It is for us, the living, rather; to be dedicated to the unfinished work… that this nation, under God, shall have a new birth of freedom…
—Lincoln at Gettysburg
In 1938, a naval engineer named Robert A. Heinlein was taking the first steps toward his future as the preeminent science fiction storyteller of his century. Thanks to Robert James of the Heinlein Society (who is erroneously listed as author on Amazon.com), we can now read this first effort from the pen of RAH: For Us, the Living.
The story takes less than two pages to dive straight from the present of 1938 to the “far future” 2086: Perry Nelson drives off a cliff, dies—and wakes in the future as a house-guest of the dancer Diana. The rest of the novel covers his efforts to learn about the world he now inhabits, and how it got that way.
Like the Ayn Rand novel of similar title (We, the Living), Heinlein’s first-born is dry, more than a bit preachy, and takes hard work to achieve that “willing suspension of disbelief.” That being said, Spider Robinson (who wrote the intro) was right to say that For Us, the Living “is so immensely much more than [Heinlein's] first novel. It is all of them, dormant.”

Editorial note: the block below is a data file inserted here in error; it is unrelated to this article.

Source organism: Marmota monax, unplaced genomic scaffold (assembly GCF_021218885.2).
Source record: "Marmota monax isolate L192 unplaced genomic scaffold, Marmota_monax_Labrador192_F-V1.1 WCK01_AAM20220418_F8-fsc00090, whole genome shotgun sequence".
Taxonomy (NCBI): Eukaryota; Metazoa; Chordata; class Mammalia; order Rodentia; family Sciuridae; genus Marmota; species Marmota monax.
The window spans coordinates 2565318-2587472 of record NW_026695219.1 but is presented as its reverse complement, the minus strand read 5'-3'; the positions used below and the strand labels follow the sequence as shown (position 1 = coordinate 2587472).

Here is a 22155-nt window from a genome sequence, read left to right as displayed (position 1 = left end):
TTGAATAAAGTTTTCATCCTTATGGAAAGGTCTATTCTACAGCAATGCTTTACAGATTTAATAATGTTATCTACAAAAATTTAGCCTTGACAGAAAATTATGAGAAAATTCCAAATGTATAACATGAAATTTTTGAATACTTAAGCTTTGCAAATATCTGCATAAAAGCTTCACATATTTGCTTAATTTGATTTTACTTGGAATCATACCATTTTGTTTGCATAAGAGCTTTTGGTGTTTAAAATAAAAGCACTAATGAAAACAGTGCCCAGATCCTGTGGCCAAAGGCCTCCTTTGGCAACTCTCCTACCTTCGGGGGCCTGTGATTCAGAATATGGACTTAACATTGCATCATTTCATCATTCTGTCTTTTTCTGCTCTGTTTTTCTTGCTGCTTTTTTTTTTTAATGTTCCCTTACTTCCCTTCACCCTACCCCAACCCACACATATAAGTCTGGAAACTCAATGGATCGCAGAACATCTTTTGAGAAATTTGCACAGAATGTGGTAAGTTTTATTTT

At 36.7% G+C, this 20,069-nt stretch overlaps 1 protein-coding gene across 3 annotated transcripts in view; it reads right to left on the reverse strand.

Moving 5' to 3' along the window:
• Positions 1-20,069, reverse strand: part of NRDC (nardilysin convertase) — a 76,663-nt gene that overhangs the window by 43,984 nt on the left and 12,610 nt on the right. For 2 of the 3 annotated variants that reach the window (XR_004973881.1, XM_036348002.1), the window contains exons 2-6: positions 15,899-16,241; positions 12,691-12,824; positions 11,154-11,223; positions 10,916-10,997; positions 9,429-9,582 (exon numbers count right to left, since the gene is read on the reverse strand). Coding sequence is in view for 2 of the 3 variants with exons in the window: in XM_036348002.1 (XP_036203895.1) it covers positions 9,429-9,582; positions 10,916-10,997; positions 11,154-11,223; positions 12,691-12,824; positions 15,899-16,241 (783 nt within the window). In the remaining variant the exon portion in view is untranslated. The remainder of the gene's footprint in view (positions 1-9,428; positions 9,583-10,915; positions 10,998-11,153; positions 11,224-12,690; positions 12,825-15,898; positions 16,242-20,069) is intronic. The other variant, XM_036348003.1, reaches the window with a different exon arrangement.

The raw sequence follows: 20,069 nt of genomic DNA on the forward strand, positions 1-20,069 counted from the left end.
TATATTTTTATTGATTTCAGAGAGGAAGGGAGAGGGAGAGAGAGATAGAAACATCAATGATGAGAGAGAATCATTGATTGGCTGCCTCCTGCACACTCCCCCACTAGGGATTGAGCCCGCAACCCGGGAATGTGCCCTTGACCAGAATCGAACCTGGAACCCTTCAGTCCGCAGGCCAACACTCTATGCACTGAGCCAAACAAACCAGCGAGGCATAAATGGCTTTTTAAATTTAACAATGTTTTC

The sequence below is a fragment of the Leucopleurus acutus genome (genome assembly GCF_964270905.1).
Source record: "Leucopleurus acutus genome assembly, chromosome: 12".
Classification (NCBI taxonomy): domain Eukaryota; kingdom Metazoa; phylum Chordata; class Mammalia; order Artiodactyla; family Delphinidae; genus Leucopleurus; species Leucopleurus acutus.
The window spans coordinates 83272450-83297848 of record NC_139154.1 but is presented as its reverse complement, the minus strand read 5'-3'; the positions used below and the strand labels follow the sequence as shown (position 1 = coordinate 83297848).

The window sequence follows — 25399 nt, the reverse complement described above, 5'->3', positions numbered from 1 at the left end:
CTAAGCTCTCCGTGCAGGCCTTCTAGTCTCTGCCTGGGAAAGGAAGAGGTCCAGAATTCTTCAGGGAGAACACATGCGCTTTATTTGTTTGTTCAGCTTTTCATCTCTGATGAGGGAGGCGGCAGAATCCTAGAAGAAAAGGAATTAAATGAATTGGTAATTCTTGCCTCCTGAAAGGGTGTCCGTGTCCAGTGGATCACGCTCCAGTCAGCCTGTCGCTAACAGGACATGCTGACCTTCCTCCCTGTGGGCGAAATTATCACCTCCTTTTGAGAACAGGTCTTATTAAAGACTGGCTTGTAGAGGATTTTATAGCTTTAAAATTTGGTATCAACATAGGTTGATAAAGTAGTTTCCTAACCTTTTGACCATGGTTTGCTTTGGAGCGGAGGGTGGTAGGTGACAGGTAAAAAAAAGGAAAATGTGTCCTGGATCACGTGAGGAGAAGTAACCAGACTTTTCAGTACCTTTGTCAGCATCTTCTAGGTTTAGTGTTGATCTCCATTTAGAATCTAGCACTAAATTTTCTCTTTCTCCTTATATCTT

So many elements and concepts that Heinlein would develop into full-blown, mature stories are here in embryo: his far-ranging future history, the libertarian and feminist political bents, the skeptic’s-eye-view of government or corporation as benefactor—even casual private nudism and the intelligence of cats.
Fans of early Heinlein will be spooked, though not surprised, by the foreshadowing (from 1938, remember) of Hitler’s death by suicide, and of 9/11 in an air attack on Manhattan in 2003. Lovers of Heinlein the engineer will rejoice to find dozens of “future” gadgets (yes, including the Internet!) in common use today. Here also is a realistic relationship between a man and woman that pre-dates Robert’s meeting with Virginia Gerstenfeld.
Don’t expect a fully-realized RAH novel here. Heinlein himself referred to For Us, the Living as a novel, only once repudiating the term in a private correspondence, but it was never published (or even edited) during his life. Its position as first is evident in the awkward story development, lack of polished exposition and reliance on lecture to develop the plot. But as Spider Robinson says, Heinlein’s future ascendency as writer and story-teller is “…all here, nascent, in thumbnail view. So is that splendid, unmistakable voice.”
For Us, the Living was nominated for the 2004 Prometheus Award, but that honor went instead to F. Paul Wilson’s Sims.